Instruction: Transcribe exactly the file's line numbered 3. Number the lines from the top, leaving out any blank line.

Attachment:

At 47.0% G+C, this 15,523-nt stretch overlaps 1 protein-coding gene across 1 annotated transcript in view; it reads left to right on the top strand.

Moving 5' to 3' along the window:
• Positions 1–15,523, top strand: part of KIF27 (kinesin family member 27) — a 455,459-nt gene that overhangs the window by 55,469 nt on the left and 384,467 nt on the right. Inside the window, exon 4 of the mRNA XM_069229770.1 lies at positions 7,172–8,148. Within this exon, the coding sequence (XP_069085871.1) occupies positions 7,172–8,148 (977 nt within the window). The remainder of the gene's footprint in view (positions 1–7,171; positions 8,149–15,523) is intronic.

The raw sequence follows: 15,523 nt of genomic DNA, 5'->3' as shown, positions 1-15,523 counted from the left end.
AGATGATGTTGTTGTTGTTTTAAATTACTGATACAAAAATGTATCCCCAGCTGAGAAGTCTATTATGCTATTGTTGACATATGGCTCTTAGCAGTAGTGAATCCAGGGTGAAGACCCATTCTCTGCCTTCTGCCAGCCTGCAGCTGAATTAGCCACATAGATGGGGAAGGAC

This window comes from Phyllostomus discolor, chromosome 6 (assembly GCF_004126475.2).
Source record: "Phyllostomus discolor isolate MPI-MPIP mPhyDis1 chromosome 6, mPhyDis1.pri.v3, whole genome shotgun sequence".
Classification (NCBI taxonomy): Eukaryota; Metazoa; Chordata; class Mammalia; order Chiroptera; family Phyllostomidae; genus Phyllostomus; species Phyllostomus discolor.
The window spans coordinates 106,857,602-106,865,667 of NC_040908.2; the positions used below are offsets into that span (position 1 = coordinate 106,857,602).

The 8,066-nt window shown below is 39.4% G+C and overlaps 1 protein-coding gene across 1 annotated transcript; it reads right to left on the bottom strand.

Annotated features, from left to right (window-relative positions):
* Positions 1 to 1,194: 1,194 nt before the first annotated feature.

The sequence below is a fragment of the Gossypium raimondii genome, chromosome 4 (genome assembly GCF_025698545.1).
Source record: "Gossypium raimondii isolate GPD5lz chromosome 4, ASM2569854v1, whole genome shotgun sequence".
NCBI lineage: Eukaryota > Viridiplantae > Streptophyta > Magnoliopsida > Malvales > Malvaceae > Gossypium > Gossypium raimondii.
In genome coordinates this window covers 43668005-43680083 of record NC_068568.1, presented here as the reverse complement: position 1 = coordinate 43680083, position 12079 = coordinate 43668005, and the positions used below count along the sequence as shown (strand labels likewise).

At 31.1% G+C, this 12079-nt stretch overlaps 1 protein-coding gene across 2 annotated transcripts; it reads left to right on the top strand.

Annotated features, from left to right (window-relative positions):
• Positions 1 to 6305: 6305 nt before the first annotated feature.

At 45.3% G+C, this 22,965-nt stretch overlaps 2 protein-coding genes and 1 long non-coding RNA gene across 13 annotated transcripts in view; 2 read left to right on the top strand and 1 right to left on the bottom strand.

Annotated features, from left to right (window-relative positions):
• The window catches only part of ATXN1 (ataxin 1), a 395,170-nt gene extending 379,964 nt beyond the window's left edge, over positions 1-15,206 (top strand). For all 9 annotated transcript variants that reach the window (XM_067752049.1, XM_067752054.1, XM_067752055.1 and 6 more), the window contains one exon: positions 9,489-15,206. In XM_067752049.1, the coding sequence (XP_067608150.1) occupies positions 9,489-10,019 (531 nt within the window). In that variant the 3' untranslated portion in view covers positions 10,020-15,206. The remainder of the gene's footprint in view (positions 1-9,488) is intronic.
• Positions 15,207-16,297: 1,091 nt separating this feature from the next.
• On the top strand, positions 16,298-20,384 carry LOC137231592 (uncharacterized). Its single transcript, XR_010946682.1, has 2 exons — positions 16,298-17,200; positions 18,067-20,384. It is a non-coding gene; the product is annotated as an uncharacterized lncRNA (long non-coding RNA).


• Positions 1–15,523, top strand: part of KIF27 (kinesin family member 27) — a 455,459-nt gene that overhangs the window by 55,469 nt on the left and 384,467 nt on the right. Inside the window, exon 4 of the mRNA XM_069229770.1 lies at positions 7,172–8,148. Within this exon, the coding sequence (XP_069085871.1) occupies positions 7,172–8,148 (977 nt within the window). The remainder of the gene's footprint in view (positions 1–7,171; positions 8,149–15,523) is intronic.